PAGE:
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the relations between men and gives rise to a new humanity, and ‘cette nouvelle humanité, pour soi et pour les autres, ne peut pas ne pas définir un nouvel humanisme’ (DT 294). Fanon’s irate conclusion also emphatically argues that this new humanism is quite distinct from the Eurocentric humanism that fuelled the mission civilisatrice, and which is stagnant, diseased and corrupt. Fanon’s humanism will not imitate European culture, and indeed he enjoins the Algerian people to imagine a universality that Europe struggled to achieve: ‘tâchons d’inventer l’homme total que l’Europe a été incapable de faire triompher’ (DT 373). The most important feature of this humanism for Fanon, then, is its novelty. He writes little of the identity of the new human, but repeats numerous times that decolonization will lead to the invention of new men. Fanon’s closing demand reinforces the novelty that the rest of the text has been seeking, and this novelty is more important than any determined content: ‘il faut faire peau neuve, développer une pensée neuve, tenter de mettre sur pied un homme neuf’ (DT 376). Although Fanon uses the term ‘homme’ here, and although critics have denounced his thinking on gender in Peau noire, masques blancs, it is crucial to recognize that ‘man’ is precisely a term for an infinitely broad notion of humanity, encompassing men and women, beyond ethnicity and culture.13 Fanon’s conception of the human is a radically open-ended one, it rests on a call for recognition of every individual’s freedom but this has no basis in identity and brings with it no specific cultural values. Fanon’s human is emptied out, it is a residual category without content, and signifies only a fundamental ethical need for recognition. It is, according to Martin Crowley, never completed, it is part of a dialectic that never reaches synthesis: ‘ainsi le nouvel humanisme que réclame souvent Fanon n’est-il que “préfiguré” dans la lutte anti-coloniale: de la nature des êtres humains qui s’inventeront dans cette lutte, de cette humanité, de cet humanisme, il n’est jamais question.’14 13. For a more developed analysis of the place of gender in Fanon’s thought, see Kalpana Seshadri-Crooks, ‘I am a Master: Terrorism, Masculinity and Political Violence in Frantz Fanon’, Parallax, 8.2 (2002), 84–98. 14. Martin Crowley, L’Homme sans: politiques de la finitude (Paris: Nouvelles Editions Lignes, 2009), p. 98.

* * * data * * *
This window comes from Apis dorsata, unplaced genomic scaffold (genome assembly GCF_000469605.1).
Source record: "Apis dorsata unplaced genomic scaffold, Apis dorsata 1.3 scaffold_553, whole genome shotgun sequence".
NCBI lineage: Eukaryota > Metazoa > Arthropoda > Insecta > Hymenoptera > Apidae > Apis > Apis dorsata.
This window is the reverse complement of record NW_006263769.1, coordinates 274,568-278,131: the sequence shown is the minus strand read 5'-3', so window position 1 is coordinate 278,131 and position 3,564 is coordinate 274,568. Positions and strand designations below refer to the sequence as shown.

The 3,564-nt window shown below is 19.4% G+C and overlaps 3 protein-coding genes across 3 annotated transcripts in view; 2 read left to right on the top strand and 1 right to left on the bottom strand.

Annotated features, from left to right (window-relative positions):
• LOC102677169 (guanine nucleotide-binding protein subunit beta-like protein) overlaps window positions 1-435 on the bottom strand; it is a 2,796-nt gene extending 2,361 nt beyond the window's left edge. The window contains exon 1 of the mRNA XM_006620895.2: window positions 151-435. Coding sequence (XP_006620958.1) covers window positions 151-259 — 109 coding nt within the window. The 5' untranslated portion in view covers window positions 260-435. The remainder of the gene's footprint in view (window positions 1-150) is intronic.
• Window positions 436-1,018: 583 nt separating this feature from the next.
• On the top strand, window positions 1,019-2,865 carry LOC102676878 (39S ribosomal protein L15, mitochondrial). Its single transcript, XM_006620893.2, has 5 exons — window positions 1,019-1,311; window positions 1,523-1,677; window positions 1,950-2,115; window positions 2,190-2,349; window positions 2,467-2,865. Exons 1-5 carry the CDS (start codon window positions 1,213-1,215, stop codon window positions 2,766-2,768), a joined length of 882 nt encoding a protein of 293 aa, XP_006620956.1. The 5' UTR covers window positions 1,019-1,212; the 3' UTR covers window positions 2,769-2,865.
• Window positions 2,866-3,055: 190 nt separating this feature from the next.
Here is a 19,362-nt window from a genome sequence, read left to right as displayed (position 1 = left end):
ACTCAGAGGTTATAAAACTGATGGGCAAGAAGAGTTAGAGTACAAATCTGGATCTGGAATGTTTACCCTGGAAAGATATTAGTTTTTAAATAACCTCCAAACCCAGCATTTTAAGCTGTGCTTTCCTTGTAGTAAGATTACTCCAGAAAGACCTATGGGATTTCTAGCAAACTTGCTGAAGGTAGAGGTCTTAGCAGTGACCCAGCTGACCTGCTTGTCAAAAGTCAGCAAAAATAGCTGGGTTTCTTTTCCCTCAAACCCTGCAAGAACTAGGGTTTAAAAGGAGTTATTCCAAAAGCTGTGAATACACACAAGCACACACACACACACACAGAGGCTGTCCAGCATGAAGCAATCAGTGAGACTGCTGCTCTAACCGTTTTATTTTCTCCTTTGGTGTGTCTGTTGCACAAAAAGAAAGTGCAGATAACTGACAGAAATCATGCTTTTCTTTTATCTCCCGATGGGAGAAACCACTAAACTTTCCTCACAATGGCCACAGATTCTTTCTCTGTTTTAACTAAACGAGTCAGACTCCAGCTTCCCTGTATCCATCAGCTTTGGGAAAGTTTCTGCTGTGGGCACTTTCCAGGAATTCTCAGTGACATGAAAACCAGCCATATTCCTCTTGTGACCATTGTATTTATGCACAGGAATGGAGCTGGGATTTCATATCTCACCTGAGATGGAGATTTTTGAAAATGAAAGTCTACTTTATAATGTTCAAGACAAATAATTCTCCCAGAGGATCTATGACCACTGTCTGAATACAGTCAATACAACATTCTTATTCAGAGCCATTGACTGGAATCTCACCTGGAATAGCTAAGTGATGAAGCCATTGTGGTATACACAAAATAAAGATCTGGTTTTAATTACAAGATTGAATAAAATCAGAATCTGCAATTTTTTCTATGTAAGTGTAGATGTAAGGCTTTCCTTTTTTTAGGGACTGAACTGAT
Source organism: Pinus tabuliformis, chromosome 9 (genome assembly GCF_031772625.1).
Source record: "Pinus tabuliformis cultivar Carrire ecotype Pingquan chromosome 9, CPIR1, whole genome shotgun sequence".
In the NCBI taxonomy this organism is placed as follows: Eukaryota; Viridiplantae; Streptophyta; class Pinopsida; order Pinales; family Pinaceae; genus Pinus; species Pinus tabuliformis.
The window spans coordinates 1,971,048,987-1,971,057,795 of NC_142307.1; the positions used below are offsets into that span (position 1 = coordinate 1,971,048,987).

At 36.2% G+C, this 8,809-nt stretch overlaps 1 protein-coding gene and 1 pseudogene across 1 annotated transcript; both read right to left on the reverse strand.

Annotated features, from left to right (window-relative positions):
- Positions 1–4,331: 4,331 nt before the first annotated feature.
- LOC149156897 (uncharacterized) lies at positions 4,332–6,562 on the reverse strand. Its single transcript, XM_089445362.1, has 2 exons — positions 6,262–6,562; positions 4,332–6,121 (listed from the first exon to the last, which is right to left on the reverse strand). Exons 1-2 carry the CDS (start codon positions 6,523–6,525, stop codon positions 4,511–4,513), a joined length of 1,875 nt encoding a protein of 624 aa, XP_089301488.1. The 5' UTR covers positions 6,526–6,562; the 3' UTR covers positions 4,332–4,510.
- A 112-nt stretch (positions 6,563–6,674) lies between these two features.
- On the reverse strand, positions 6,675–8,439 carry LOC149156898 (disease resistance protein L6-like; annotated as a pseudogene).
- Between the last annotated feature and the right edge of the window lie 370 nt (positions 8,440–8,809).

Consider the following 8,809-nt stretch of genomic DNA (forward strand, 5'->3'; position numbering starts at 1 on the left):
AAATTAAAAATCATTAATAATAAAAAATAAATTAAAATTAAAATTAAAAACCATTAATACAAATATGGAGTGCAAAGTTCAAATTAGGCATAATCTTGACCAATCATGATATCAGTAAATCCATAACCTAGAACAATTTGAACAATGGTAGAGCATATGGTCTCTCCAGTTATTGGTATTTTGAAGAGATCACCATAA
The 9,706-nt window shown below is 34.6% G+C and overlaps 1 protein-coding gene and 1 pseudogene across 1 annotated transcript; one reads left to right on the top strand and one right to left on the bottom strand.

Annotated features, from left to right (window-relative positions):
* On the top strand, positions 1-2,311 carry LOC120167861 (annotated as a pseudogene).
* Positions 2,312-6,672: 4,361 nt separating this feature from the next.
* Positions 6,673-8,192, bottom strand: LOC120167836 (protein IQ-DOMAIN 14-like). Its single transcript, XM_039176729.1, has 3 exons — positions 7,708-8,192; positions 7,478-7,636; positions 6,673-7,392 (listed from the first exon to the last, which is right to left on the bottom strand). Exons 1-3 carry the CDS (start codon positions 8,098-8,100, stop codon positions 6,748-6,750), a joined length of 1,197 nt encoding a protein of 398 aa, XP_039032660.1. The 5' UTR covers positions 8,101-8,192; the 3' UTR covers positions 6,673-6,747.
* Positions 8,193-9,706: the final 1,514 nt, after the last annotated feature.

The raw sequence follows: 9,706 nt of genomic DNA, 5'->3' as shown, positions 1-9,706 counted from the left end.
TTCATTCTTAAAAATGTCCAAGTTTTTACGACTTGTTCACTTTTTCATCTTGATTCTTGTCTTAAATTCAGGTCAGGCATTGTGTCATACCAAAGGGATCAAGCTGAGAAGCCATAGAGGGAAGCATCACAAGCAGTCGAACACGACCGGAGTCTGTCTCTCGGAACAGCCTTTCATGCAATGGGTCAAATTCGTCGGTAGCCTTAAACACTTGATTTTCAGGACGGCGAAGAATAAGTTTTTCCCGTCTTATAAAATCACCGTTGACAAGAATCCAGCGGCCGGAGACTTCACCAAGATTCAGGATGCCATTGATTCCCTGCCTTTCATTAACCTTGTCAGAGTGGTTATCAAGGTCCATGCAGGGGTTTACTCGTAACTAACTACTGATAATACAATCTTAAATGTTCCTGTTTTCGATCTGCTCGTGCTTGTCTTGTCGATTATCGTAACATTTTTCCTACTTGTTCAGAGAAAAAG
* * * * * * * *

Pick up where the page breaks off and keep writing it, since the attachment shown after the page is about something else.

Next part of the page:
This sparsity in Fanon’s humanism is also, as in Peau noire, masques blancs, bound up with a reaffirmation of corporeal strength. In the chapter on ‘Guerre coloniale et troubles mentaux’, Fanon records a number of case studies from his psychiatric work during the war, and the notes testify to the intense physical and mental suffering experienced by both soldiers and observers. What emerges most pressingly from the descriptions is the patients’ dramatic depletion of physical self-presence and strength; their mental trauma leads in a whole variety of ways to a weakening and malfunctioning in the body. It is not surprising, then, that when Fanon calls for the liberation of the colonized he demands specifically respect for the human being’s corporeal integrity and an assertion of physical strength. If colonialism causes a tension in the colonized’s muscles, then liberation will bring the redirection and release of that muscular energy: ‘décidons de ne pas imiter l’Europe et bandons nos muscles et nos cerveaux dans une direction nouvelle’ (DT 373). This call for physical reassertion is not according to Fanon a simplistic return to Nature, but rather a reclaiming of corporeal dignity: ‘il s’agit très concrètement de ne pas tirer les hommes dans des directions qui les mutilent, de ne pas imposer au cerveau des rythmes qui rapidement l’oblitèrent et le détraquent’ (DT 375). Fanon’s vision of humanist freedom is conceived as the liberation of the human body, as freedom of movement and as a seizing of energy. Once again, this focus on the rights of the body means that Fanon’s humanism has no normative moral or cultural values attached to it, but is rooted in the bare fundaments of materiality and lived experience. It is also, perhaps, less concerned with the specifics of an imagined postcolonial future than with liberatory action in the here and now. It has been objected that if Fanon insists on definitive separation from Europe, his own humanism cannot achieve the break he demands. And certainly, Fanon seems unaware of the ways in which Islamic culture in Algeria might contribute to the colonized’s conception of a new and liberated humanity. Fanon recommends dialogue and respect between cultures, but writes nothing of how that concept of dialogue and